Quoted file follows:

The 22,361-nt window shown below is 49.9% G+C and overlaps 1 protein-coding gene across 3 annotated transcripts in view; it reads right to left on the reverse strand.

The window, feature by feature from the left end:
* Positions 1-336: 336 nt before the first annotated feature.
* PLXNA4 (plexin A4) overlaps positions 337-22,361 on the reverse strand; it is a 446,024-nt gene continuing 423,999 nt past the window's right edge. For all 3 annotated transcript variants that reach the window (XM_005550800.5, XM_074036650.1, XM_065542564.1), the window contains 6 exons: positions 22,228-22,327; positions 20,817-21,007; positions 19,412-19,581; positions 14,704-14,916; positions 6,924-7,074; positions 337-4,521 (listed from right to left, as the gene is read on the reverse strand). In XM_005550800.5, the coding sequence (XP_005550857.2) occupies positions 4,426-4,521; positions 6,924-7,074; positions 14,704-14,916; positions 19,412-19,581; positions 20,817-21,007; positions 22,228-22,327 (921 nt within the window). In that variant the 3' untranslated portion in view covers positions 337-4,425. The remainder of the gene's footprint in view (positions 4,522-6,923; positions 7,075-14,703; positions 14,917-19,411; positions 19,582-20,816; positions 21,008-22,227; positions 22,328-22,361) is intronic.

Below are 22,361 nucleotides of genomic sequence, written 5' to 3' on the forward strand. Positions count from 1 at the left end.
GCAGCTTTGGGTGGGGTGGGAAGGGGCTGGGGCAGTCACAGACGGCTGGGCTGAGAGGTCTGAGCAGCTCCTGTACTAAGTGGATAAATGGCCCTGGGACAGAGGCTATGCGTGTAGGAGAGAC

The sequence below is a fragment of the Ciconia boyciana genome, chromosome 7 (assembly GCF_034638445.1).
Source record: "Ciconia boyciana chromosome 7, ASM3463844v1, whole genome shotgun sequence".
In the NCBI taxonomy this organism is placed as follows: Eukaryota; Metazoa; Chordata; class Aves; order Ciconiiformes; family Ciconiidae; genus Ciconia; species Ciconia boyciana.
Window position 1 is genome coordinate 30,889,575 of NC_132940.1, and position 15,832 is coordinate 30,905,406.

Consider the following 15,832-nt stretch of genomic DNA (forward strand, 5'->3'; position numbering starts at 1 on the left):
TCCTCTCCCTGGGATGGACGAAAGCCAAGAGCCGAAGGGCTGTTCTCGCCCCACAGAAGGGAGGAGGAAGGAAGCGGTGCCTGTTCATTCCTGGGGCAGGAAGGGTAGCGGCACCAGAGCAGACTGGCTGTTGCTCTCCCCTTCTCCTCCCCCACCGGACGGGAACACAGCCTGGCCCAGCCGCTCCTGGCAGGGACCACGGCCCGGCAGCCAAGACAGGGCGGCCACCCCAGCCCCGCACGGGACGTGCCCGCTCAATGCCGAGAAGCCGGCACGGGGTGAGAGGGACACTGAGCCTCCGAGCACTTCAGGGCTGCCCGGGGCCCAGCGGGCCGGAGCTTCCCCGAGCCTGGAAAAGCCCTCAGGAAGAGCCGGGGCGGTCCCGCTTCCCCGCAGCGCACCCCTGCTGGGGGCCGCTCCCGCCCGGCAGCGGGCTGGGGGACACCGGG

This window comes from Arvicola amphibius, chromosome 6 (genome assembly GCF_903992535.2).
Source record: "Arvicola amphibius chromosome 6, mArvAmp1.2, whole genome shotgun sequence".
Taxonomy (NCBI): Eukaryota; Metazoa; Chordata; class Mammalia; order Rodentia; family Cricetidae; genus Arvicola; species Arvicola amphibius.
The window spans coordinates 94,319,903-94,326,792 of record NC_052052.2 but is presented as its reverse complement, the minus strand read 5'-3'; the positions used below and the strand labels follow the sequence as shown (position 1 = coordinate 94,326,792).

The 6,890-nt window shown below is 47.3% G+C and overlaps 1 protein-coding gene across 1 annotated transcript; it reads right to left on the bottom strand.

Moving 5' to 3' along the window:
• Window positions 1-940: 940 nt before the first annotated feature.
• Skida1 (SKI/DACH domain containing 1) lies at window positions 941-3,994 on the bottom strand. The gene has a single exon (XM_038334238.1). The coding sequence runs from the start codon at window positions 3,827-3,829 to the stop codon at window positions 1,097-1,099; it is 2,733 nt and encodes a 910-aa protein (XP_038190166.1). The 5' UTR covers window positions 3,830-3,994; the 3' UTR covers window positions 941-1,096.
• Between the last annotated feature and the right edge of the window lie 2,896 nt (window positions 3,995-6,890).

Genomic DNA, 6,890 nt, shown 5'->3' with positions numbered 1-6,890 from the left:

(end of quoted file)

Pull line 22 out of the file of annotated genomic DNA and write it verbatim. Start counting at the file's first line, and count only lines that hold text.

Genomic DNA, 6,890 nt, shown 5'->3' with positions numbered 1-6,890 from the left: